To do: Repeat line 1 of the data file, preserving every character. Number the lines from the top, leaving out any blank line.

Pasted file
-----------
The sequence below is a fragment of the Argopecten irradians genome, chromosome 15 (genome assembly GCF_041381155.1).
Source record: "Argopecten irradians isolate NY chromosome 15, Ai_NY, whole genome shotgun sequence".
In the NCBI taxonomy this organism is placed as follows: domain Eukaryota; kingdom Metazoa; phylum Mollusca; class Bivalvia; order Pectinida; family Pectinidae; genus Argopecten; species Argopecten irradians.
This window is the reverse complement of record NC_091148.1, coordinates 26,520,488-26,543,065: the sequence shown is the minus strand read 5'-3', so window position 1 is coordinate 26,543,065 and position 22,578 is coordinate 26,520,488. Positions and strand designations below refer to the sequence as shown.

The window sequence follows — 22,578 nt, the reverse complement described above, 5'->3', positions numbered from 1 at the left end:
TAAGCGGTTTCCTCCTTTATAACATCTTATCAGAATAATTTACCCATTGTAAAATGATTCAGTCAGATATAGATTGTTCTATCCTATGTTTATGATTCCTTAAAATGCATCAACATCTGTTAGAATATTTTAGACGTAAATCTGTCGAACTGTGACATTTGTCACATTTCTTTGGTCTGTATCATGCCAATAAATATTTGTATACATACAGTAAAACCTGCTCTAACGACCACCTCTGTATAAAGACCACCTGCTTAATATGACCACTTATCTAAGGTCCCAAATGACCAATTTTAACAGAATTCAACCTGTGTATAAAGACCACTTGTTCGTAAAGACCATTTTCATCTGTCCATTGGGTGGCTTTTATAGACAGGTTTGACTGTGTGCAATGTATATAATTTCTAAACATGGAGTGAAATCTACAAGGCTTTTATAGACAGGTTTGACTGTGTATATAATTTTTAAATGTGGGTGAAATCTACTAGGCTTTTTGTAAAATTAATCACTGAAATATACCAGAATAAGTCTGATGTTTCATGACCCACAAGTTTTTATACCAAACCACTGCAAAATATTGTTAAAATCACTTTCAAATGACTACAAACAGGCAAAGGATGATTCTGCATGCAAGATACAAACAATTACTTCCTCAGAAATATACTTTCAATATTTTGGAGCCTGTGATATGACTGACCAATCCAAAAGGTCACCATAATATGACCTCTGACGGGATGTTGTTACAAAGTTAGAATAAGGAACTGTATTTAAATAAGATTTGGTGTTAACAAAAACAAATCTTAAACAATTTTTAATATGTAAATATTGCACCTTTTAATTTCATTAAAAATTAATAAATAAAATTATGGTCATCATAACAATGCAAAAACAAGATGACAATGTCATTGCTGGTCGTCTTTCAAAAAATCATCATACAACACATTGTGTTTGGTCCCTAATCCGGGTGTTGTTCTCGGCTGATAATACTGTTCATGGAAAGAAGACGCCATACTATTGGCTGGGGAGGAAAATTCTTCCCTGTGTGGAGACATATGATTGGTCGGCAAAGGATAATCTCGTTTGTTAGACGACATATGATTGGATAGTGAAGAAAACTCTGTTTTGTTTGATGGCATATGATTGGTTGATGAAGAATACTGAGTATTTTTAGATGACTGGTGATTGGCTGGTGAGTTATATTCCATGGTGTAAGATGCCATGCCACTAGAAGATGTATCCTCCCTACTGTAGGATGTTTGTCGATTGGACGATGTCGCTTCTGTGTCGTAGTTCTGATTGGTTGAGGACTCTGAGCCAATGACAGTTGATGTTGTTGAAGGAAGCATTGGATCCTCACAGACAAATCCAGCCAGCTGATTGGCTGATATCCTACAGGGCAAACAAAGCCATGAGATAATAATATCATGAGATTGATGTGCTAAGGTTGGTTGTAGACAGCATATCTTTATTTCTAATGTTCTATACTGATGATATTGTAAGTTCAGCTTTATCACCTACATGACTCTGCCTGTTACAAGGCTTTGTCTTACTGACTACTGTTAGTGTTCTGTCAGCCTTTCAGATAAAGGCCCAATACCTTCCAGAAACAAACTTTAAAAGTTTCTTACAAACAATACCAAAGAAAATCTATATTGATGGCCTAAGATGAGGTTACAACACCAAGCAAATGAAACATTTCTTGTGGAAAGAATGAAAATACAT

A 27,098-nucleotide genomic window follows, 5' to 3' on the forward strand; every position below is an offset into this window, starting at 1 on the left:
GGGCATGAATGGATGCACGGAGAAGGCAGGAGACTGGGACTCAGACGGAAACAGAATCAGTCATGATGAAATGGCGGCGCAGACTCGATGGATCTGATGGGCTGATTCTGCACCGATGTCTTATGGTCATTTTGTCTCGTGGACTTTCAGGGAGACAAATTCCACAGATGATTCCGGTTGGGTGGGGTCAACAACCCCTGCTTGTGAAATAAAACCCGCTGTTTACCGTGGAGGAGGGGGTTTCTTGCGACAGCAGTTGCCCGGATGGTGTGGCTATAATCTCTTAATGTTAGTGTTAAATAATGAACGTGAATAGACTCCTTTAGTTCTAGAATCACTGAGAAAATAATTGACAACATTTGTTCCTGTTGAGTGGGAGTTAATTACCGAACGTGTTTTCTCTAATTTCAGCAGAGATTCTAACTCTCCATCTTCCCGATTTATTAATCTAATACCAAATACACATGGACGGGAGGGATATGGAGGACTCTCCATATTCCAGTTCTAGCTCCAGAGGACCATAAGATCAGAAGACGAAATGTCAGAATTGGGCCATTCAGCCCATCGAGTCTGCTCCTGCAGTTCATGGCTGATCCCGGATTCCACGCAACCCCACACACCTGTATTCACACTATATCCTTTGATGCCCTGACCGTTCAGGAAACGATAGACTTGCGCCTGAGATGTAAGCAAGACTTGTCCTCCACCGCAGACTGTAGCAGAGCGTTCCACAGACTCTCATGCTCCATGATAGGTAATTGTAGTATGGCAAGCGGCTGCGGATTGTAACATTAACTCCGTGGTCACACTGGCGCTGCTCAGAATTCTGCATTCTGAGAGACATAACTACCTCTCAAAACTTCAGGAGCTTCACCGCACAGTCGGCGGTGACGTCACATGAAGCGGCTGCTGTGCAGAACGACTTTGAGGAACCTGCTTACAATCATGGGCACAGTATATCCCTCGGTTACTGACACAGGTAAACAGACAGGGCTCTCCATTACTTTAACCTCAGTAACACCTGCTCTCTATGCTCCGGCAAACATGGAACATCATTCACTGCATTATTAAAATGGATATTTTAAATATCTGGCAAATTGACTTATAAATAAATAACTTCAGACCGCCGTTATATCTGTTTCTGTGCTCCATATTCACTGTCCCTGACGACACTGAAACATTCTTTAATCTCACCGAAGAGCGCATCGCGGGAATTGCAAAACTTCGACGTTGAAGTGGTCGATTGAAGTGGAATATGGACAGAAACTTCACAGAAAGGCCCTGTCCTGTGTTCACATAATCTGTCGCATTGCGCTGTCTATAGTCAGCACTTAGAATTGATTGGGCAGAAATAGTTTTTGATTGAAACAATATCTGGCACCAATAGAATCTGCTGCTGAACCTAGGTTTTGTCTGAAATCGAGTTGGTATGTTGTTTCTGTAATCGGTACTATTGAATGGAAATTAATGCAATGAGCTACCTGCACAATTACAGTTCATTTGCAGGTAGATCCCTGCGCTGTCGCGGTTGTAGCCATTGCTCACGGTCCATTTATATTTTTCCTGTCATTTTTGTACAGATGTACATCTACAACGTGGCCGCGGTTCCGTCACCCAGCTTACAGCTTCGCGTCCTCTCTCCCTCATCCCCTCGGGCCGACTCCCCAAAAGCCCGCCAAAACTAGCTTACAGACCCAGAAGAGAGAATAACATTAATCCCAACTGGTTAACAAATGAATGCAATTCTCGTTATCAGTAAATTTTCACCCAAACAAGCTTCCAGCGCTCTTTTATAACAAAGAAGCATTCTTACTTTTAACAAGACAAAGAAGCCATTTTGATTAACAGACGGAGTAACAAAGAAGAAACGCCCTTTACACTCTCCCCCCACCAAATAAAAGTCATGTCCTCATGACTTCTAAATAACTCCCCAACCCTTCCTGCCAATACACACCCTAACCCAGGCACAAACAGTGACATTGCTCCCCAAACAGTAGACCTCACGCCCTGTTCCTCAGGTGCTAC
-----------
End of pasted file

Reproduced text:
The sequence below is a fragment of the Argopecten irradians genome, chromosome 15 (genome assembly GCF_041381155.1).